​​The History of Granola

                      

Courtesy of the Food Reference Website

 

This "hippie" food of the 60's has a long rich history. First, there is Sylvester Graham (1794-1851) from Pennsylvania, referred to in some books as Dr. Sylvester Graham, an American physician and American nutritionist. He actually studied to be a Presbyterian minister and spent most of his life preaching temperance and nutrition. He was a strong advocate of vegetarianism (often called Grahamism in the 19th century), telling people they should shun meat, alcohol, tobacco, stimulants (coffee, tea) and white bread (bakers and butchers hated him). The mainstay of his dietary recommendation was home-baked bread made from his whole grain wheat flour called, naturally, Graham flour - and soon thereafter developed Graham Crackers.

 

Forward to 1863, to Dr. James C. Jackson of New York. The popularity of spas and hydrotherapy reached its zenith during the 19th century (Jackson was an ardent advocate). He also advocated a healthy diet. He developed what he called "Granula." This was a Graham flour formed into sheets, baked until dry, broken up, baked again, and broken up into even smaller pieces.

 

Move to Battle Creek, Michigan, circa 1850. It is an outpost in the Midwest of various elements of the health movement. In 1855, it becomes the headquarters of the Seventh Day Adventist Church, which for religious reasons also advocates temperance, vegetarianism, and a healthy diet. They took over a sanitarium formerly run by followers of Graham in Battle Creek and named it the Western Health Reform Institute (renamed Battle Creek Sanitarium, 1876) and in 1876 the son of prominent Adventist became director - Dr. John Harvey Kellogg. Because of its vegetarian and whole grain emphasis, the diet at the Sanitarium could be monotonous, and so Dr. Kellogg experimented with foods. One of his developments was a breakfast food of whole grains, baked and ground up, which he named, "Granula." He was sued by Dr. Jackson, so he renamed his concoction "Granola!" However, he lost interest in cereals for a while, and turned his attention to nuts, and Granola never became a commercial success.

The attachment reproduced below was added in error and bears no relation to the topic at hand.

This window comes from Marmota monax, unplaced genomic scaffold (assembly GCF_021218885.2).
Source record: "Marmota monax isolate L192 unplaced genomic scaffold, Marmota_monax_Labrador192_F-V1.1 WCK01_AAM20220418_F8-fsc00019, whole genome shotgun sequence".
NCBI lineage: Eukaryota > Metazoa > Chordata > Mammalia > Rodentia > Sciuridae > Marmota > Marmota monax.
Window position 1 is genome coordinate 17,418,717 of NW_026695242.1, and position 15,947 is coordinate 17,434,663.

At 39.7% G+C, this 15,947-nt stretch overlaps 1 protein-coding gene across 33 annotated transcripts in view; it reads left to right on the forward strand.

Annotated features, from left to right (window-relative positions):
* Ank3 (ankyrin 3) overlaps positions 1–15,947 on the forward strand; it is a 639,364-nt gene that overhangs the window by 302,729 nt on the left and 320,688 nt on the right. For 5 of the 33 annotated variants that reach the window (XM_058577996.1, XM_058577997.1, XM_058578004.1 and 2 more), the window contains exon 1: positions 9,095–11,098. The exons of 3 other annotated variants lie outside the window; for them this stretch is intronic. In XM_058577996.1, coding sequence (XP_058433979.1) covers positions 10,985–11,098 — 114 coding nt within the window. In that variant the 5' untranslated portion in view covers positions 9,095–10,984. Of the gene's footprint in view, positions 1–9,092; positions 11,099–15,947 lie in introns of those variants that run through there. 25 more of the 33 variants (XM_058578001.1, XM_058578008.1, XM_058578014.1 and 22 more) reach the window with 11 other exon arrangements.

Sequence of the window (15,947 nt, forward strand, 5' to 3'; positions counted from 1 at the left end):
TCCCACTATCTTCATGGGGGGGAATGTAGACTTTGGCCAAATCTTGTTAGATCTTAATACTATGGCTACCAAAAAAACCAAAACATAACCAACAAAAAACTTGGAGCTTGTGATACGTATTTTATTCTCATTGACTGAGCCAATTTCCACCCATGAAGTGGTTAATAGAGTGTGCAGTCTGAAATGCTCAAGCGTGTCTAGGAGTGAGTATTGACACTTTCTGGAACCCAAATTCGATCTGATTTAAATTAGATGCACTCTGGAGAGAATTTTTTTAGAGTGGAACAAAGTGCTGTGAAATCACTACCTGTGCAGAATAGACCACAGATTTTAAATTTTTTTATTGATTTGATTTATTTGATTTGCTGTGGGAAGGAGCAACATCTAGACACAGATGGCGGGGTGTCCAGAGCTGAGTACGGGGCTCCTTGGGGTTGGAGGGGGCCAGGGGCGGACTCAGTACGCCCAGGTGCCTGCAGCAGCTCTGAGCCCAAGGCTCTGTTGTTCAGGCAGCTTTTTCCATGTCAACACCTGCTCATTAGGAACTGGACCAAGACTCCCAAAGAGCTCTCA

Charles W. Post spent almost a year as a patient at the Battle Creek Sanitairum in 1891. Not finding the relief he sought, he left, and was soon cured of his health problems by a Christian Science follower (a religious system founded by Mary Baker Eddy). He opened his own health retreat, and in 1898 used Dr. Jackson's basic recipe for Granula to develop Grape Nuts. Because of his marketing abilities, it soon became a success.

 

Kellogg, Post and the American Cereal Co. (Quaker Oats) continued to develop breakfast cereals and, by the middle of the 20th century, most had become sugar-laden concoctions marketed for children. In the 1960s, when the "health food" market revived cereals of natural whole grain ingredients, they were called Granola, and enthusiastically adopted by the "hippie" movement. Most have dried fruit and/or nuts and added sugar or honey for flavor, and crispness and flavor are further enhanced by roasting. 

 

So there you have it -- the history of Granola, paving the way for the crunchiest of Crunchy Mama Granola and all the healthy benefits that come with it.